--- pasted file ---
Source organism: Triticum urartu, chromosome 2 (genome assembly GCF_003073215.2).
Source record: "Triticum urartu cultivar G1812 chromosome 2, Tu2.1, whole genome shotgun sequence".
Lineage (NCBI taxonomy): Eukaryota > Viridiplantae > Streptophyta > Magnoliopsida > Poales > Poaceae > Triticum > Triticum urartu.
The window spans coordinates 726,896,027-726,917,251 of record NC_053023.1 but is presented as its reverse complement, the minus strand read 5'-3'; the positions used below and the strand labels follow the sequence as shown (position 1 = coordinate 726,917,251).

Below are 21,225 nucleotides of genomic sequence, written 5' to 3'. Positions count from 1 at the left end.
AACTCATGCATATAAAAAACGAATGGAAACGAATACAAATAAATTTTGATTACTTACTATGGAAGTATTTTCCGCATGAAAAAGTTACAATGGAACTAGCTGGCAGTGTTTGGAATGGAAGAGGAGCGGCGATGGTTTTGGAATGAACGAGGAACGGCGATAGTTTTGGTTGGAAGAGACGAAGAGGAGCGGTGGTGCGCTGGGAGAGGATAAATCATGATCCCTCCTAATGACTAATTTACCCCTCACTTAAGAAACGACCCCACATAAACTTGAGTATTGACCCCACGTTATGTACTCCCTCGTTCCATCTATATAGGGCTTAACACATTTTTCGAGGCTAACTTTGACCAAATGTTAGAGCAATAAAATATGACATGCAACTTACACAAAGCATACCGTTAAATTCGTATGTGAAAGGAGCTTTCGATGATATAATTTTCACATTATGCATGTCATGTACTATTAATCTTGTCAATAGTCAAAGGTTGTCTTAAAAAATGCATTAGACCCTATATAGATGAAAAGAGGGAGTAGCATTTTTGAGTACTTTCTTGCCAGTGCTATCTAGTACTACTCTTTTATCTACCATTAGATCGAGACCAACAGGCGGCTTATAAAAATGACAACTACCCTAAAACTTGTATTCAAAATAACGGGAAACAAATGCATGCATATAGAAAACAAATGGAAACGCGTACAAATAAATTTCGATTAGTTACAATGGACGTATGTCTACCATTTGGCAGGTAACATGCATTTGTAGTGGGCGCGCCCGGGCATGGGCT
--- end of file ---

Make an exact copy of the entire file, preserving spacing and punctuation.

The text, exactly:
Source organism: Triticum urartu, chromosome 2 (genome assembly GCF_003073215.2).
Source record: "Triticum urartu cultivar G1812 chromosome 2, Tu2.1, whole genome shotgun sequence".
Lineage (NCBI taxonomy): Eukaryota > Viridiplantae > Streptophyta > Magnoliopsida > Poales > Poaceae > Triticum > Triticum urartu.
The window spans coordinates 726,896,027-726,917,251 of record NC_053023.1 but is presented as its reverse complement, the minus strand read 5'-3'; the positions used below and the strand labels follow the sequence as shown (position 1 = coordinate 726,917,251).

Below are 21,225 nucleotides of genomic sequence, written 5' to 3'. Positions count from 1 at the left end.
AACTCATGCATATAAAAAACGAATGGAAACGAATACAAATAAATTTTGATTACTTACTATGGAAGTATTTTCCGCATGAAAAAGTTACAATGGAACTAGCTGGCAGTGTTTGGAATGGAAGAGGAGCGGCGATGGTTTTGGAATGAACGAGGAACGGCGATAGTTTTGGTTGGAAGAGACGAAGAGGAGCGGTGGTGCGCTGGGAGAGGATAAATCATGATCCCTCCTAATGACTAATTTACCCCTCACTTAAGAAACGACCCCACATAAACTTGAGTATTGACCCCACGTTATGTACTCCCTCGTTCCATCTATATAGGGCTTAACACATTTTTCGAGGCTAACTTTGACCAAATGTTAGAGCAATAAAATATGACATGCAACTTACACAAAGCATACCGTTAAATTCGTATGTGAAAGGAGCTTTCGATGATATAATTTTCACATTATGCATGTCATGTACTATTAATCTTGTCAATAGTCAAAGGTTGTCTTAAAAAATGCATTAGACCCTATATAGATGAAAAGAGGGAGTAGCATTTTTGAGTACTTTCTTGCCAGTGCTATCTAGTACTACTCTTTTATCTACCATTAGATCGAGACCAACAGGCGGCTTATAAAAATGACAACTACCCTAAAACTTGTATTCAAAATAACGGGAAACAAATGCATGCATATAGAAAACAAATGGAAACGCGTACAAATAAATTTCGATTAGTTACAATGGACGTATGTCTACCATTTGGCAGGTAACATGCATTTGTAGTGGGCGCGCCCGGGCATGGGCT